Text: Michael J. Deas, “Edouard Manet,” The Portraits and Daguerreotypes of Edgar Allan Poe (1989), pp. 91-93 (This material is protected by copyright)


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­[page 91:]

Portraits by Edouard Manet

The renowned French impressionist painter Edouard Manet (1832-1883) is known to have executed at least three studies of Edgar Allan Poe: an etched portrait (fig. 41), a wash drawing (not shown), and a lithographic sketch (fig. 42). Although these portraits have never been dated with any precision, it is widely presumed that Manet intended all three to appear as book illustrations.

Etching of Edgar Allan Poe [thumbnail]

(fig. 41)
Etching by Edouard Manet
 
[Illustration on page 92]

Manet’s best-known rendering of Poe is the etched portrait, considered by authorities on Manet to be one of the artist’s earliest attempts at printmaking. The likeness shows Poe tightly framed by a circular band, embellished at the top by a large Victorian bow. This decorative motif has led several art historians, including Jean C. Harris in her catalogue raisonné of Manet’s graphic works, to speculate that the etching had been commissioned by Charles Baudelaire in 1860.(60) Baudelaire became acquainted with Manet about 1859, while he was compiling a one-volume edition of his collected essays on Poe; the volume was to be illustrated, in Baudelaire’s words, with “a portrait [of Poe] in a garland of emblems.”(61) Baudelaire died in 1867 and his book was never published, but it has been generally assumed that the portrait he envisaged for the projected volume was the etching by Edouard Manet.

Nevertheless, a date of 1860 for the etching seems highly improbable. The Manet likeness was undoubtedly based on the “Whitman” daguerreotype of 1848 — reproductions of which were unavailable in Europe until the 1870s. The distorted quality of the facial features in the etching suggests that Manet worked specifically from Robert Anderson’s 1874 steel engraving of the daguerreotype (fig. 19); the close hatchwork of the etching may have been an awkward attempt by Manet to emulate the linear quality of an engraved portrait on steel. A date of post-1874 for the etching seems very likely indeed, for it was not until 1875 that Manet became deeply involved with Poe’s works, beginning his celebrated series of lithographs for “The Raven,” translated by Stéphane Mallarmé.(62)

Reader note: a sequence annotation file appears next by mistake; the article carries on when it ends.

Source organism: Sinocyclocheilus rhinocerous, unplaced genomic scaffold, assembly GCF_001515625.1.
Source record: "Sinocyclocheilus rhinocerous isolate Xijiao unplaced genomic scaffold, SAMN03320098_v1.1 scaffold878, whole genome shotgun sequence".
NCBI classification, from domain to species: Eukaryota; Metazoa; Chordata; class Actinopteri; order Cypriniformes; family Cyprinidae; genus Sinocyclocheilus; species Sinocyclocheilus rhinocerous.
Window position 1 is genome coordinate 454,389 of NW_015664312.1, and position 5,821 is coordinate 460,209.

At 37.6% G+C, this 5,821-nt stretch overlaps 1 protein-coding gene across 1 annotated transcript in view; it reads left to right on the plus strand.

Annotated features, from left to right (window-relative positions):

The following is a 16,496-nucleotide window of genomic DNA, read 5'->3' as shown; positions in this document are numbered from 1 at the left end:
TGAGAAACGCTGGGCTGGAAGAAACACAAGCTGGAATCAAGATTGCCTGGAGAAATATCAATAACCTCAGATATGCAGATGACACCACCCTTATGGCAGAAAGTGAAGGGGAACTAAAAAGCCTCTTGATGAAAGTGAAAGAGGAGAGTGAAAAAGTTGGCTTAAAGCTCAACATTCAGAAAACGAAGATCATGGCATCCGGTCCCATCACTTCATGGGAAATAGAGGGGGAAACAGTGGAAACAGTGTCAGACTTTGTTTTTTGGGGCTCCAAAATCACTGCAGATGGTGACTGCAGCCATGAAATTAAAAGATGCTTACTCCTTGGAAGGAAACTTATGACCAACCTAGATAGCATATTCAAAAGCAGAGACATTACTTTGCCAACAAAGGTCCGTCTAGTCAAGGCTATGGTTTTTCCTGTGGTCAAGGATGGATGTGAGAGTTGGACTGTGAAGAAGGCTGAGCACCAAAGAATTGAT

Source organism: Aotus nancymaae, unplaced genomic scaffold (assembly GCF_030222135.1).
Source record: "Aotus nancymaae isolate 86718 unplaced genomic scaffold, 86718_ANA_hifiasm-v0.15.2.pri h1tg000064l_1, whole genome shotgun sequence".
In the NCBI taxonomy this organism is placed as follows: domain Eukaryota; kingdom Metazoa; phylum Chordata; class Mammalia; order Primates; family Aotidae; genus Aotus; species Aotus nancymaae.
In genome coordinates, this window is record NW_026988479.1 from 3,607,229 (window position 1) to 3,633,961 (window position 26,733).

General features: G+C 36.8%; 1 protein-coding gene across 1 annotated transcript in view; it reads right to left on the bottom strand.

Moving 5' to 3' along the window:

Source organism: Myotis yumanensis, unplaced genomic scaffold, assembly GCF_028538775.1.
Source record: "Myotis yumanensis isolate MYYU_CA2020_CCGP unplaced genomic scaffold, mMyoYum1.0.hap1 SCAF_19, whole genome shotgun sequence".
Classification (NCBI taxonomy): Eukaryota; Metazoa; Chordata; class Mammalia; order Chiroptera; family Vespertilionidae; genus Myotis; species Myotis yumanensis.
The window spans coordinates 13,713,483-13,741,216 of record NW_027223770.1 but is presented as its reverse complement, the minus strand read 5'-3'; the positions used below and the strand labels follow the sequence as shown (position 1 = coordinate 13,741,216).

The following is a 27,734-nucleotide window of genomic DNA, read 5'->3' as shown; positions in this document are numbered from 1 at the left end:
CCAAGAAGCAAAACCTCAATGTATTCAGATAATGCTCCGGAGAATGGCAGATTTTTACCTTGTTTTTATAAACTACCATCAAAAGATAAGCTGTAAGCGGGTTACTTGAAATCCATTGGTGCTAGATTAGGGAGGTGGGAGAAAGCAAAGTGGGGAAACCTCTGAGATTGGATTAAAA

Whatever its intended purpose, Manet’s etching was never published in book form during the artist’s lifetime, and only one, or possibly two, contemporaneous proofs of the etching are now known to exist.(63) Following Manet’s death in 1883, the copper etching plate passed to the artist’s widow, Mme. Suzanne Manet, who permitted additional proofs to be pulled for an 1890 portfolio of Manet’s graphic works. Subsequent editions of the print were struck in 1894 and 1905.(64) The original etching plate is now preserved in the Cabinet des Estampes at the Bibliothèque Nationale, Paris.

Lithograph of Edgar Allan Poe [thumbnail]

(fig. 42)
Lithograph by Edouard Manet
 
[Illustration on page 93]

Like the aforementioned etching, Manet’s tiny wash drawing of Poe has sometimes been ascribed a date of 1860.(65) The drawing, depicting Poe with windblown hair and a flowing cravat, was probably based on a wood engraving derived from Oscar Halling’s pastel portrait (fig. 33). Since Halling’s pastel was not completed until 1868 and the wood engraving not circulated until 1875, a date of 1860 for Manet’s drawing is clearly impossible. The drawing may have been executed in 1876, for tentative inclusion in Sara S. Rice’s Edgar Allan Poe: A Memorial Volume, a collection of literary tributes to Poe published in Baltimore in 1877. Mallarmé, with whom Manet had recently collaborated, wrote Miss Rice that he intended to submit some eulogistic verses to the volume and “his friend Manet would also like to submit something.”(66) The drawing was not used by Miss Rice, or any other contemporary publisher, and evidently remained in the artist’s possession until his death. Through an intermediary, ­[page 92:] Manet’s widow sold the drawing to Alfred Barrion, a French art collector. In 1904 the picture appeared at an auction in Paris, and was purchased at or after this sale by Etienne Moreau-Nel├íton, who in 1927 bequeathed it to its present owners, the Bibliothèque Nationale.(67)

A third likeness of Poe by Manet is an impromptu sketch (fig. 42) based on a reproduction of one of the two daguerreotypes by William A. Pratt, probably the “Thompson” daguerreotype (fig. 22). The sketch was first reproduced as the frontispiece to Mallarmé’s 1888 edition of Les Poèmes d’Edgar Poe, published five years after Manet’s death.(68) The likeness has usually been described as a drawing in pen and ink, but the existence of what appears to be a unique lithographic proof, now preserved at the University of Virginia, suggests that the portrait was executed with lithographic tusche, applied directly onto the lithographer’s stone. This sole known proof, which measures 4 3/4 by 3 1/2 inches (image size), was presented by Mallarmé to Poe biographer John Henry Ingram probably sometime between 1888 and 1898. It is inscribed in Ingram’s hand: “Par E. Manet. / An original sketch by E. Manet given me / by Mallarmé. J.H.I.” The proof was acquired with Ingram’s extensive Poe collection by the University of Virginia in 1921.

 


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Notes:

None.


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[S:1 - PDEAP, 1989] - Edgar Allan Poe Society of Baltimore - Bookshelf - The Portraits and Daguerreotypes of Edgar Allan Poe (M. J. Deas) (Edouard Manet)